In this fallen world, prayer isn’t a leisurely, pleasant stroll in a rose garden. Sometimes prayer feels like a bone-crushing struggle. Read verse 26. Here, the English word “helps” is deceptively simple. The Greek verb, rarely used in the Bible, means to take hold of someone else’s hand to join together and bear the burden. The Spirit within us is ready to do that for us. Paul adds “in our weakness.” It could mean physical weakness, or spiritual weakness. Paul goes on, “For we do not know what to pray for as we ought.” Basically, in our weakness we can’t even see what God’s will is, so we don’t know what to say. So prayer doesn’t mean always knowing all the right things or even praying all the right things. Paul concludes, “…but the Spirit himself intercedes for us with wordless groanings.” Though he’s inaudible, the Spirit is groaning with us, asking God on our behalf. So sometimes, when we’re discouraged, tired, feeling so weak and helpless, prayer is just coming before God in silence and depending on the Spirit dwelling in us to intercede for us.
Later in verse 34 Paul says that Christ Jesus who died and was raised to life is at the right hand of God interceding for us. Here in verses 26–27 he says the Spirit within us is also interceding for us. So, we’ve got God the Son and God the Spirit both interceding for us. It speaks both to how dear we are to God, and how weak we are. Paul says one thing more about the Spirit’s intercession. Read verse 27. Three things about prayer stand out here. First, when we pray, God searches our hearts. He knows all about our struggles, even before we say anything. He sees our inner being. So we need to drop all the pretense, all our fears, and just get honest with him. Second, God also knows the “mind,” or the “intentions,” of the Spirit. He understands exactly what the Spirit in us is asking on our behalf. So we don’t have to try too hard or say too much. Third, the Spirit intercedes for us according to the will of God. He knows exactly how to pray for us, even when we have no idea. Paul’s point is that even when we’re suffering beyond the point of understanding, God sees, God knows, God understands, and the Spirit helps God’s will to be done for us. No matter whether we’ve just begun the Christian life or have been living it for many years, whether we’re unsure of how to pray, or so burned out we can’t say anything anymore, we can take great comfort in the fact that God knows everything, and that the Spirit is interceding for us perfectly, according to the will of God.[4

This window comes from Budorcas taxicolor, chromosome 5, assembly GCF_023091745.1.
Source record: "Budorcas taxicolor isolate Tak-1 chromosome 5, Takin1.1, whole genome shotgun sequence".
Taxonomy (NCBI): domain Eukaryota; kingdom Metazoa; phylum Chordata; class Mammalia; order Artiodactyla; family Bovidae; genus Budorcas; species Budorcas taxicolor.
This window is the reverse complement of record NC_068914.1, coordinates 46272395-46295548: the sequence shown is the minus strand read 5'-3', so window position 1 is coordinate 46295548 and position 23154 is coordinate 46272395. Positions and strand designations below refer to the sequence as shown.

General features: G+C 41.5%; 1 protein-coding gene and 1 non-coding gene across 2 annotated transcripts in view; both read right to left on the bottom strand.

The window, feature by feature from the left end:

So what do we learn in Romans 8 about prayer? Sometimes we feel too guilty, too condemned by our own sin to pray. We need to let the Spirit remind us of what God has done for us, in condemning his own Son in our place. Sometimes we get too legalistic about prayer, worrying about how to do it right. We need to let the Spirit give us life and set us free from the law of sin and death, and just pray honestly. Sometimes our minds get drawn to the flesh, to ourselves, and to the world. We need to invite the Spirit to rule our minds with his life and peace, and even show us the deep things of God. Sometimes we feel so weak, we just have to give in to our sin. We need to draw on the Spirit’s mighty power and pray fervently to put to death our sinful habits. Sometimes we feel so beaten down, like we’ll always be slaves of sin. We need to open our hearts to the Spirit and let him show us we are God’s precious child who can always call him “Abba! Father!” Sometimes our suffering gets so bad, we can’t even talk, and we have no idea what to pray for. Even at such moments, we can trust that God knows our hearts, and let the Spirit intercede for us in God’s perfect will. Sometimes we don’t know how to pray for those we love. But as we draw on the Spirit’s help, we begin to discern how to intercede for them.
Ultimately, prayer is more than just getting our requests answered. Prayer is about having our inner person changed. Partly through our sufferings, and partly through the Spirit’s help in prayer, God wants to conform us to the image of his Son (29)––especially his humility, his obedience and his great compassion. Finally, through the Spirit’s help in prayer, God wants to assure us of his unassailable love for us (31–39). Let’s read verse 26 again. In this new year 2024, may God bless us to experience the Spirit’s help in our prayer life.
 See also Luke 18:13.
 Jesus Loves Even Me (1870), words and music: Philip P. Bliss.
 2 Cor.1:22; 5:5; Eph.1:14.
 This exposition of Romans 8 is partially informed by Douglas J. Moo, The Epistle to the Romans, New International Commentary on the New Testament, 2nd Edition (Grand Rapids, MI: William B. Eerdmans Publishing Company, 2018), 470–537.